Remy Porter

Remy is a veteran developer who now operates his own consultancy. As the President of JetpackShark, he leads technology workshops across the North East, training developers to adopt new technologies and find their own best practices.

He's often on stage, doing improv comedy, but insists that he isn't doing comedy- it's deadly serious. You're laughing at him, not with him. That, by the way, is usually true- you're laughing at him, not with him.

Featurette: Hired!

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As you know, Hired has been sponsoring the site for the past few months. I went “behind the scenes” to have a brief chat with Michael Mitchell, a full stack web engineer focused on their “Candidate Experience” features.

Object Relational Mangling

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Writing quality database code is a challenge. Most of your commands need to be expressed in SQL, which is a mildly complicated language made more complicated by minor variations across databases. Result sets often have a poor mapping to our business logic’s abstractions, especially in object-oriented languages. Thus, we have Object-Relational-Mapping tools, like Microsoft’s EntityFramework.

With an ORM, you use an object-oriented approach to fetching your objects, and could write something like: IList<HJFRate> rates = db.HJFRates.where(rate=>rate.typeOfUse == typeOfUse) to return all the rows as objects. There’s no concern about SQL injections, no need to process the result set directly. While ORMs can generate poor SQL, or create really inefficient data-access patterns, their ease-of-use is a big selling point.

Attack of the "i" Creatures

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Mrs S” works for a large software vendor. This vendor has a tendency to quickly increase staffing to hit arbitrary release targets, and thus relies heavily on contractors. Since they’re usually doing this during a time crunch, these contractors may have a… dubious skill set.

They also don’t care. There is no documentation, no tests, and no explanation. They are just paid tho write the code, not maintain it. They’ll be on another contract before long, so it’s some other schmuck’s problem.

Protect Your Property

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Given the common need to have getter/setter methods on properties, many languages have adopted conventions which try and make it easier to implement/invoke them. For example, if you name a method foo in Ruby, you can invoke it by doing: = 5.

In the .NET family of languages, there’s a concept of a property, which bundles the getter and setter methods together through some syntactical sugar. So, something like this, in VB.Net.

Drop it Like it's a Deployment

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Zenith’s company went ahead on and outsourced 95% of their development to the lowest bidder. Said bidder promised a lot of XML and MVC and whatever TLAs sounded buzzwordy that day, and off they went. It’s okay, though, the customer isn’t just taking that code and deploying it- “Zenith” gets to do code reviews to ensure code quality. The general flow of the post-code-review conversation goes something like:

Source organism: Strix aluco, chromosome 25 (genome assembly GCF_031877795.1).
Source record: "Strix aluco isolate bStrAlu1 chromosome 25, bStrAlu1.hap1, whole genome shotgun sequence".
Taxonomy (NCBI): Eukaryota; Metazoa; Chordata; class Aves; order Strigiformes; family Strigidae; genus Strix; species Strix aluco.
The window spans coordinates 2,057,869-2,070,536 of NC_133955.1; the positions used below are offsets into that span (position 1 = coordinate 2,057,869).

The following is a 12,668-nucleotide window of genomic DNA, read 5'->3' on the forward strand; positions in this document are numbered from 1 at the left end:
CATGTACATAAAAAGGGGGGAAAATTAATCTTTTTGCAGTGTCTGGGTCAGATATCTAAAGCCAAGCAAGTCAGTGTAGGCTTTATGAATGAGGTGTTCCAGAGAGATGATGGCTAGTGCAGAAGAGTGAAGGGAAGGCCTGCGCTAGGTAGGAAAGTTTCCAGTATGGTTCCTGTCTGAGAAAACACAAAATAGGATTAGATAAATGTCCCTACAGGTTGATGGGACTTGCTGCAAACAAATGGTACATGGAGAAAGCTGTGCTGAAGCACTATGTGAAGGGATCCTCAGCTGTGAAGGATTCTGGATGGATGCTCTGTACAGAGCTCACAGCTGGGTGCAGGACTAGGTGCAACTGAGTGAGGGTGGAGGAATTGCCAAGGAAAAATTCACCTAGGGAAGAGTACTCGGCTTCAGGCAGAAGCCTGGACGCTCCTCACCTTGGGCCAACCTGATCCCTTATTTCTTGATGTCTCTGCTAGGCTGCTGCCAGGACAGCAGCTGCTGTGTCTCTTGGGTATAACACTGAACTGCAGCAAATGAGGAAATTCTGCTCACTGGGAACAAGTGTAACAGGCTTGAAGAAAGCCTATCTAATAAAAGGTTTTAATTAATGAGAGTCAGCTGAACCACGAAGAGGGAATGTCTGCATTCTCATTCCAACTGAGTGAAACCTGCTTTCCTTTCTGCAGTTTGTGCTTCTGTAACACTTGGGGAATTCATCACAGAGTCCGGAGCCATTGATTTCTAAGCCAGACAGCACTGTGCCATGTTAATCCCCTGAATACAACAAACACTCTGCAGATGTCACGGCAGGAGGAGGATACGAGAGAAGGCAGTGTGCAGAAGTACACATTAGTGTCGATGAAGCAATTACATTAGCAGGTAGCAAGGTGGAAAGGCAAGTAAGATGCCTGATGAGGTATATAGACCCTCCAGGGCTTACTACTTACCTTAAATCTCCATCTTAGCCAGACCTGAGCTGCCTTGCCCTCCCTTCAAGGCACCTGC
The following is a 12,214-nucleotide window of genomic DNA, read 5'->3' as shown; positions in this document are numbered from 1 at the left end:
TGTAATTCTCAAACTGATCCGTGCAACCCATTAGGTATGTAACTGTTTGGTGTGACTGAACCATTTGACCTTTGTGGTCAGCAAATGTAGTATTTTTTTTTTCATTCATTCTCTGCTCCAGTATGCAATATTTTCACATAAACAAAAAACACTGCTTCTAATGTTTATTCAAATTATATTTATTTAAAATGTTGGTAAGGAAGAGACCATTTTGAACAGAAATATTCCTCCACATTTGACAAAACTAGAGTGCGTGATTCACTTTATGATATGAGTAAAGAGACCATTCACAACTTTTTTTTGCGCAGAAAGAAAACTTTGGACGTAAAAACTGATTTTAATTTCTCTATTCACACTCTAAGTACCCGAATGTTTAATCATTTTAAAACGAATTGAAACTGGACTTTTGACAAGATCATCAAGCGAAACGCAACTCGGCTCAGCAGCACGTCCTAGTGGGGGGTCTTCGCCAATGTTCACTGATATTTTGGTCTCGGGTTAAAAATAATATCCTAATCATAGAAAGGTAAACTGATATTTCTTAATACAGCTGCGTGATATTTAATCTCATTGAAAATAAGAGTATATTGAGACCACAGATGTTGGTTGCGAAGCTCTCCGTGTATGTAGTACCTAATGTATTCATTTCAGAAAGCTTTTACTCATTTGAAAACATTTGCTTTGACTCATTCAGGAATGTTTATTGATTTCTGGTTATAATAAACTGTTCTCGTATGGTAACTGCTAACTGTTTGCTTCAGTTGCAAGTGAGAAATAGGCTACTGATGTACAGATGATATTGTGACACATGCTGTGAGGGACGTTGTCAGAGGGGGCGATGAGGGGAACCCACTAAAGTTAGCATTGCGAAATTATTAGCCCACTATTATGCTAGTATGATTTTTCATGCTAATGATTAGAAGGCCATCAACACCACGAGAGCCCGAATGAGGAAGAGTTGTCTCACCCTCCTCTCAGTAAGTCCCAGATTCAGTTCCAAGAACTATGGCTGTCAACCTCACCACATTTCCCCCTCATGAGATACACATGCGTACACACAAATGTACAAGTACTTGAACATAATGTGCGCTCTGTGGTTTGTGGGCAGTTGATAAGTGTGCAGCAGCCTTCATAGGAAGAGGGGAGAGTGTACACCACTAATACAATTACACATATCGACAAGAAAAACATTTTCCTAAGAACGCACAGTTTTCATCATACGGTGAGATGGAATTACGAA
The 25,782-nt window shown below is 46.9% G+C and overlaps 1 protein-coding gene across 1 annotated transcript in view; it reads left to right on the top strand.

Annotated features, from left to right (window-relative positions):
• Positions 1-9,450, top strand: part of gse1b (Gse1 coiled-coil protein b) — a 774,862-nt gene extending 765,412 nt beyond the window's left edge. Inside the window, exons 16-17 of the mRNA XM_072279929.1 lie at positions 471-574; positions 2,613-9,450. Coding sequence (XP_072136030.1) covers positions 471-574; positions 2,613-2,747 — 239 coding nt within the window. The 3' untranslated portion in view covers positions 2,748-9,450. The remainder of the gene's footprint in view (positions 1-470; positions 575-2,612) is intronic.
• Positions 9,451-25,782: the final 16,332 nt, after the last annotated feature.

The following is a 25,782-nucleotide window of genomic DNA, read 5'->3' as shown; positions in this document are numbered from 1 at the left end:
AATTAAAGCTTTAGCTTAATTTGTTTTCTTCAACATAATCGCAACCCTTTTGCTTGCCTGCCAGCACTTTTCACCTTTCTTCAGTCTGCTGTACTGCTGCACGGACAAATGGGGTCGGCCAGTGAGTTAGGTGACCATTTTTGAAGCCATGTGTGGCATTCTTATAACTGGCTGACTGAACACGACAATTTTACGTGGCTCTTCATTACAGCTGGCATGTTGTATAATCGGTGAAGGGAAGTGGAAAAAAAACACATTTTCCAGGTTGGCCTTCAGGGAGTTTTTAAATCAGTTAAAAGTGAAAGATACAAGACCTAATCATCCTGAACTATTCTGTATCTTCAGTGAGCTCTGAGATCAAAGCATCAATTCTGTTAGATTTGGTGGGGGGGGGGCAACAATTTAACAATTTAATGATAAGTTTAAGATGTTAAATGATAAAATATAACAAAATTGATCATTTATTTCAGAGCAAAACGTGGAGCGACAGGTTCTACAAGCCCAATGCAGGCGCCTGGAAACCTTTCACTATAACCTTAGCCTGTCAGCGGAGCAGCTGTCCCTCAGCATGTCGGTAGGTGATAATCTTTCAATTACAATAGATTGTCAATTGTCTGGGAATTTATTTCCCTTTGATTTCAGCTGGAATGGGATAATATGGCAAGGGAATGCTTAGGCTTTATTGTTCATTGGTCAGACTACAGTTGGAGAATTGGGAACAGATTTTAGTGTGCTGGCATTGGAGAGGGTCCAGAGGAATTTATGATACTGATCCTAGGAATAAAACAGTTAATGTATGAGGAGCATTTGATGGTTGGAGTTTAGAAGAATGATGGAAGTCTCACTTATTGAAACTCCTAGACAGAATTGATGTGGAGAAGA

Zenith: This code shouldn’t go into production, hell, it’s so bad that a proud parent wouldn’t even hang it on their fridge.
Management: I’ll raise your concerns.
Outsourced Team: We did the needful, please review again.
Zenith: They didn’t change anything. It doesn’t even compile.
Offshore Team: There are too many barriers, we cannot hit deadlines, your team is too strict
Managment: Yeah… I guess you’re gonna have to lay off the contractors. Don’t be so strict in your code reviews. We have to deliver software!

Nature In Its Volatility

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About two years ago, we took a little trip to the Galapagos- a tiny, isolated island where processes and coding practices evolved… a bit differently. Calvin, as an invasive species, brought in new ways of doing things- like source control, automated builds, and continuous integration- and changed the landscape of the island forever.

Geospiza parvula

Or so it seemed, until the first hiccup. Shortly after putting all of the code into source control and automating the builds, the application started failing in production. Specifically, the web service calls out to a third party web service for a few operations, and those calls universally failed in production.

Synchronized Threads

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Tim was debugging one of those multithreading bugs, where there appeared to be a race condition of some kind. The developer who had initially written the code denied that such a thing could exist: “It’s impossible, I used locks to synchronize the threads!”

Well, he did use locks at the very least.

Groovy Typing, Man

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Groovy was one of those programming languages that spent about six months as the trendy language du jour, and I haven’t heard much about it since. If I were to learn it, I’d want to learn by example- going through real-world Groovy code and seeing how it works.

An anonymous submitter has provided one sample for me to learn from: